Lecture 1: Welcome and Introduction

CBIO (CSCI) 4835/6835: Introduction to Computational Biology

Overview and Objectives

In this lecture, we'll define and discuss the field of "computational biology" and motivate programming in a wet lab setting. We'll also go over the logistics of CBIO 4835/6835 and how the course will proceed over the semester. By the end of this lecture, you should be able to

  • Define "computational biology" and the importance of having coding skills
  • Define the Python programming language
  • Take the course pre-test (Google doc, linked at the end)
  • Log into the course Slack channel and JupyterHub

What is "Computational Biology"?

Is it "biology, but with computers"?

What does that even mean, anyway? Is using Excel considered "computational"?

What differentiates biology from computational biology?

What about quantitative biology? Where does that fit in?

Is that a subset of computational biology, or is computational biology a subset of it? Or do they just share some overlap?

And isn't all this just "bioinformatics"?

For the purposes of this course, I'm less concerned with properly categorizing computational biology vs bioinformatics, and more interested in

  • Giving everyone the opportunity to gain experience in programming
  • Teaching Python
  • Surveying computational methods in a biological context
  • Improving everyone's skills to be more productive and successful researchers

Why Python?


The language is designed from the ground-up to be easy to use.

It's a full-featured (like C++ or Java), powerful language that can be used in a lot of different contexts.

Most importantly, it's free: a completely open-source platform that costs nothing.

Python is also an extremely popular language.

Of course, while that may turn off the programming language hipsters, it does mean that the language and its surrounding ecosystem has lots of momentum. This comes in handy when we want to explore specific problems!

It's not the most popular language--that accolade belongs to Java, and it will likely be a long time before that changes--but it is easily one of the fastest-growing.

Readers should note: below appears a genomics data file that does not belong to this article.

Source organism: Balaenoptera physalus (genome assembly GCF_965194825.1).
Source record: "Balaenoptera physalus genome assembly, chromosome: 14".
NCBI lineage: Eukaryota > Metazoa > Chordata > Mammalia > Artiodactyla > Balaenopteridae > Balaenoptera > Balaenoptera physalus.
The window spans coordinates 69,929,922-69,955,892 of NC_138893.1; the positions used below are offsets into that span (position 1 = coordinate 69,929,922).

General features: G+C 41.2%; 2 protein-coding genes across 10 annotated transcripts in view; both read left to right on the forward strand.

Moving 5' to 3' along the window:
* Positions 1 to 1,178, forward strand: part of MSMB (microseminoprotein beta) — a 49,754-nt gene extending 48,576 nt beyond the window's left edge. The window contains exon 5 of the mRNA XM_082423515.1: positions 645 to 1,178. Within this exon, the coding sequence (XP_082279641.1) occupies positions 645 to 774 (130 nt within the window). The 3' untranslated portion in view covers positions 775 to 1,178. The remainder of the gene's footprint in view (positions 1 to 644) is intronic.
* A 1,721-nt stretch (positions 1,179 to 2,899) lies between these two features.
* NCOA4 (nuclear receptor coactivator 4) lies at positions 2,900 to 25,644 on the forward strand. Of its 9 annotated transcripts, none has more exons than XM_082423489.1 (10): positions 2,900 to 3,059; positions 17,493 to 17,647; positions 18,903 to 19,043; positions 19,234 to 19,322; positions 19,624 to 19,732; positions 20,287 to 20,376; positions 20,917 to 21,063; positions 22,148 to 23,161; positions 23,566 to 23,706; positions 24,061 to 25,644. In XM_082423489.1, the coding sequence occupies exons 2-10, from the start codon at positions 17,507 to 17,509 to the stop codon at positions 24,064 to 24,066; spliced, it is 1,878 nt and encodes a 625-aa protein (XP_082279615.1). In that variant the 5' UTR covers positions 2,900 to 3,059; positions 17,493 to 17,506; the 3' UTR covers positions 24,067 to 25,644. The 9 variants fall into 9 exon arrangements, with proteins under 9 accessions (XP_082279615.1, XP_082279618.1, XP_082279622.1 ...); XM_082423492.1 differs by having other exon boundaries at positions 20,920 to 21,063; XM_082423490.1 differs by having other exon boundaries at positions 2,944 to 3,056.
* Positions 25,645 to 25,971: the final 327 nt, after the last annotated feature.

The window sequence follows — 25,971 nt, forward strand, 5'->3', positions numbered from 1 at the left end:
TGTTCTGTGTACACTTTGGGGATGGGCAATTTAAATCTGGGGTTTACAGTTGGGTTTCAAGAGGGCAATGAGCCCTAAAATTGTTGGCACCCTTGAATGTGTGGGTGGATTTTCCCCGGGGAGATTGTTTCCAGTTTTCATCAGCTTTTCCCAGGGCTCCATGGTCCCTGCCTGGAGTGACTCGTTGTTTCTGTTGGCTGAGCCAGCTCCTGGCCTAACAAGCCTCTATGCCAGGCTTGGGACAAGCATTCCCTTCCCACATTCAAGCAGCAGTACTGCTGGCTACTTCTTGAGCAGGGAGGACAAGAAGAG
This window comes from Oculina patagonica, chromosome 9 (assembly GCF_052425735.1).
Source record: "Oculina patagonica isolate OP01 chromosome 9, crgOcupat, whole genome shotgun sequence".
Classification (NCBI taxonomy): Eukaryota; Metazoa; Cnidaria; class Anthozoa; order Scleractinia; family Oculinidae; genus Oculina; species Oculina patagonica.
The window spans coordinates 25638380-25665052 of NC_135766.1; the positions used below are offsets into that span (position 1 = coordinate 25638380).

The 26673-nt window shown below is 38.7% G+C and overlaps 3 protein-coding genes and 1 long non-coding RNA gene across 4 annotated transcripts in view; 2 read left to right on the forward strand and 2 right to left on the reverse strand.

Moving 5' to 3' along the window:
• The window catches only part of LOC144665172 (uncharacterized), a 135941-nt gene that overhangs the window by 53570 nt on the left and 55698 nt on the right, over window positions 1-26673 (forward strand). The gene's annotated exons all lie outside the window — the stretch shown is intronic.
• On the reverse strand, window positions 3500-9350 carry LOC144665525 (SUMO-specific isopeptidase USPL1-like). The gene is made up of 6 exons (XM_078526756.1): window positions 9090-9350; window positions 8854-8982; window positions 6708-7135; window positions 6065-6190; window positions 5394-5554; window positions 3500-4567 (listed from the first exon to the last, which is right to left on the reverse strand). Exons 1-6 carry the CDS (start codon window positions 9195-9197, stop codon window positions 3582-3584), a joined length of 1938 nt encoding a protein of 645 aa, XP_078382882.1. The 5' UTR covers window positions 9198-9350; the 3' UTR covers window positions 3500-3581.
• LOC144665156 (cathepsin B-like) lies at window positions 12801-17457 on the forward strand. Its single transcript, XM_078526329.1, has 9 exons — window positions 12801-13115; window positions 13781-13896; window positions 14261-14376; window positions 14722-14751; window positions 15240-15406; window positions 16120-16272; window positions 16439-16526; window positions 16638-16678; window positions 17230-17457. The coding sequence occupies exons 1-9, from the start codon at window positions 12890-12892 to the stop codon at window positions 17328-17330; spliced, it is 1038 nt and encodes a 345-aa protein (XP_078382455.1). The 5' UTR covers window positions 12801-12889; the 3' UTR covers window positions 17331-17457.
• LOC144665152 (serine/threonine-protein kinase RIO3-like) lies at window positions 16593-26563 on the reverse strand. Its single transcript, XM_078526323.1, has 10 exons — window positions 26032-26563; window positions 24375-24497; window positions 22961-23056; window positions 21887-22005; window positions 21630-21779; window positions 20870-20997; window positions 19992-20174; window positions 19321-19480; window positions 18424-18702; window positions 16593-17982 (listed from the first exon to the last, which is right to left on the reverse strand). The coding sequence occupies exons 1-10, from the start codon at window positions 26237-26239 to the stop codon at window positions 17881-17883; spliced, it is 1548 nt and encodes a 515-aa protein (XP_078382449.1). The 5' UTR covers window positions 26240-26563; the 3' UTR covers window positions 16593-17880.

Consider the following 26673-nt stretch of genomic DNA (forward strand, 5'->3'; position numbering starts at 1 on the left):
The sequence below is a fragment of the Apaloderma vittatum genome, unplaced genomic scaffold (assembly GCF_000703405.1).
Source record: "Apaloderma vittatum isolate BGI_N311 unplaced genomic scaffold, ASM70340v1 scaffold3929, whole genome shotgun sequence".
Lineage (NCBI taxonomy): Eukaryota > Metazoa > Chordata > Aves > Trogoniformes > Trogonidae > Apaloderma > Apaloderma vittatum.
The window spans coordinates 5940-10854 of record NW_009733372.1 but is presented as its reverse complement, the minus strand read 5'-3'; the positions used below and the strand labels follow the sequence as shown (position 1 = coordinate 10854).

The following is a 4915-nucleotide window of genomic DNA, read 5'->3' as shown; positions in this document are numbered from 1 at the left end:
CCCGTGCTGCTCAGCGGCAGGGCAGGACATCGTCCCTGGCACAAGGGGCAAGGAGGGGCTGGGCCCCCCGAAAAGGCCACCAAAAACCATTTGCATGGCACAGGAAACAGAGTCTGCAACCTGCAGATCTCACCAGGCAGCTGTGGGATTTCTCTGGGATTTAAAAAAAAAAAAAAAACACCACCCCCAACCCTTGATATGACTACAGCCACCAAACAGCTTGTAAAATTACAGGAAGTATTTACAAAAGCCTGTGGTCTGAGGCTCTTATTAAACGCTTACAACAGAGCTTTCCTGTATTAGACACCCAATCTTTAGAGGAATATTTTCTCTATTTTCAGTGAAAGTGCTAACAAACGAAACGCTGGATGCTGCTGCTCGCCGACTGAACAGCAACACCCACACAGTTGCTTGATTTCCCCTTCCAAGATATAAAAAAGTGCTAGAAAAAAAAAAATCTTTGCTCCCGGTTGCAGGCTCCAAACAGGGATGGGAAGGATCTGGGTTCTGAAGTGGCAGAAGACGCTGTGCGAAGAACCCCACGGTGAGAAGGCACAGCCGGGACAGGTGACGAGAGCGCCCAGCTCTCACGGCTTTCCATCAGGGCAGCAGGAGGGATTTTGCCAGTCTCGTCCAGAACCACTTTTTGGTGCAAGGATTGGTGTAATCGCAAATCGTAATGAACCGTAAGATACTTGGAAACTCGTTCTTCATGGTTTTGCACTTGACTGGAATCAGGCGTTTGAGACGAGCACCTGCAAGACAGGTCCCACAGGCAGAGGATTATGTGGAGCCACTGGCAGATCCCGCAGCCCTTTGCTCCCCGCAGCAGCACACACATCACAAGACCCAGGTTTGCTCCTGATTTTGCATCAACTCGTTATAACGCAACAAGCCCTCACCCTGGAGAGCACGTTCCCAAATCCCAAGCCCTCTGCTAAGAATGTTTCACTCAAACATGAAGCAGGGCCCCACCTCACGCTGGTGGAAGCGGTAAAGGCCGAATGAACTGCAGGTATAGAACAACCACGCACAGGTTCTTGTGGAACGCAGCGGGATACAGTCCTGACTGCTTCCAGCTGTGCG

See more programming language statistics here: http://pypl.github.io/PYPL.html

Python is cool, Computational Biology is a thing...so what?

Let's look at the current wet lab experimental pipeline.

Seems good enough. Now, let's add a wrinkle.

Oh, goodie. Back to the lab for another round of sleepless nights.

You can imagine how this can go on and on. Wouldn't it be nice to collect data once and, I don't know, automate the analysis?

It's that step at the end that's key.

In some sense, it's the goal of computational biology to become biology--that is, "computational biology" will be a redundant way of referring to the overall field.

If anyone is familiar with the buzzphrase of the 2010s "data science", you can think of computational biology as data science in biology.

In this course, we'll combine programming in Python with statistics to automate analyses of biological data.

Course Logistics

All lecture materials will be posted on the course website: https://eds-uga.github.io/cbio4835-sp17/

You do NOT have to install Python on your own computer; the only requirement is that you have something with a modern web browser and an internet connection.

However, installing Python on your own machine does give you more tinkering elbow room, though (instructions to this effect to follow in a future lecture).


Attendance is NOT mandatory. You're all adults. More importantly, you or someone you know is paying for you to be here, so whether or not you attend that money's gone.

That said, my least favorite question is from a student I've never seen in lecture coming to office hours for the first time the day before the midterm, asking me to summarize the semester for them. Yeah, no.

Make yourself a regular in lecture, a regular on the Slack chat (asking AND answering questions), and letting me know when you need to miss lecture (we've all got things to do; you don't have to ask permission, just let me know when you won't be there), and you'll be fine.


The breakdown is summarized in the course syllabus (linked on the website, also found here: https://eds-uga.github.io/cbio4835-sp17/syllabus.pdf).

Basically, it's a little different depending on whether you are in 6835 or 4835. For everyone, the following is the same:

  • Participation: 5%
  • Midterm exam: 15%
  • Final exam: 20%